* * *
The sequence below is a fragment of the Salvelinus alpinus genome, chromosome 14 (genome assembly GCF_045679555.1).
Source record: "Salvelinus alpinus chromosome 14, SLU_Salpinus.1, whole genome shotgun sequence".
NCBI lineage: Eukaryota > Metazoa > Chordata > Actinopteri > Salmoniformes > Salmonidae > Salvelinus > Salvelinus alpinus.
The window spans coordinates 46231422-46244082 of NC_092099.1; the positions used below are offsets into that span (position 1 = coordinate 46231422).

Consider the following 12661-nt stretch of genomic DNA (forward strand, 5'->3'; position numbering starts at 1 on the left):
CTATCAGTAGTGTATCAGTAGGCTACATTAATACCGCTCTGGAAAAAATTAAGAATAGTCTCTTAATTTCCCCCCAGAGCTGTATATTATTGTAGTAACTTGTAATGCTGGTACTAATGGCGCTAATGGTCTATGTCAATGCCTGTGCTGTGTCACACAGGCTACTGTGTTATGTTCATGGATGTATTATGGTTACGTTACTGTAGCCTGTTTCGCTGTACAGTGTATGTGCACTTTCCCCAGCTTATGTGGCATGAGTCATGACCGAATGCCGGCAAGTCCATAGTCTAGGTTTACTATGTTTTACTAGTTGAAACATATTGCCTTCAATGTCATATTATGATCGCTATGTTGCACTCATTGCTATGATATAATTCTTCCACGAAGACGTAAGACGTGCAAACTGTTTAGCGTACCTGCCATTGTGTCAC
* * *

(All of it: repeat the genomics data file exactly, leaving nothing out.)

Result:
The sequence below is a fragment of the Salvelinus alpinus genome, chromosome 14 (genome assembly GCF_045679555.1).
Source record: "Salvelinus alpinus chromosome 14, SLU_Salpinus.1, whole genome shotgun sequence".
NCBI lineage: Eukaryota > Metazoa > Chordata > Actinopteri > Salmoniformes > Salmonidae > Salvelinus > Salvelinus alpinus.
The window spans coordinates 46231422-46244082 of NC_092099.1; the positions used below are offsets into that span (position 1 = coordinate 46231422).

Consider the following 12661-nt stretch of genomic DNA (forward strand, 5'->3'; position numbering starts at 1 on the left):
CTATCAGTAGTGTATCAGTAGGCTACATTAATACCGCTCTGGAAAAAATTAAGAATAGTCTCTTAATTTCCCCCCAGAGCTGTATATTATTGTAGTAACTTGTAATGCTGGTACTAATGGCGCTAATGGTCTATGTCAATGCCTGTGCTGTGTCACACAGGCTACTGTGTTATGTTCATGGATGTATTATGGTTACGTTACTGTAGCCTGTTTCGCTGTACAGTGTATGTGCACTTTCCCCAGCTTATGTGGCATGAGTCATGACCGAATGCCGGCAAGTCCATAGTCTAGGTTTACTATGTTTTACTAGTTGAAACATATTGCCTTCAATGTCATATTATGATCGCTATGTTGCACTCATTGCTATGATATAATTCTTCCACGAAGACGTAAGACGTGCAAACTGTTTAGCGTACCTGCCATTGTGTCAC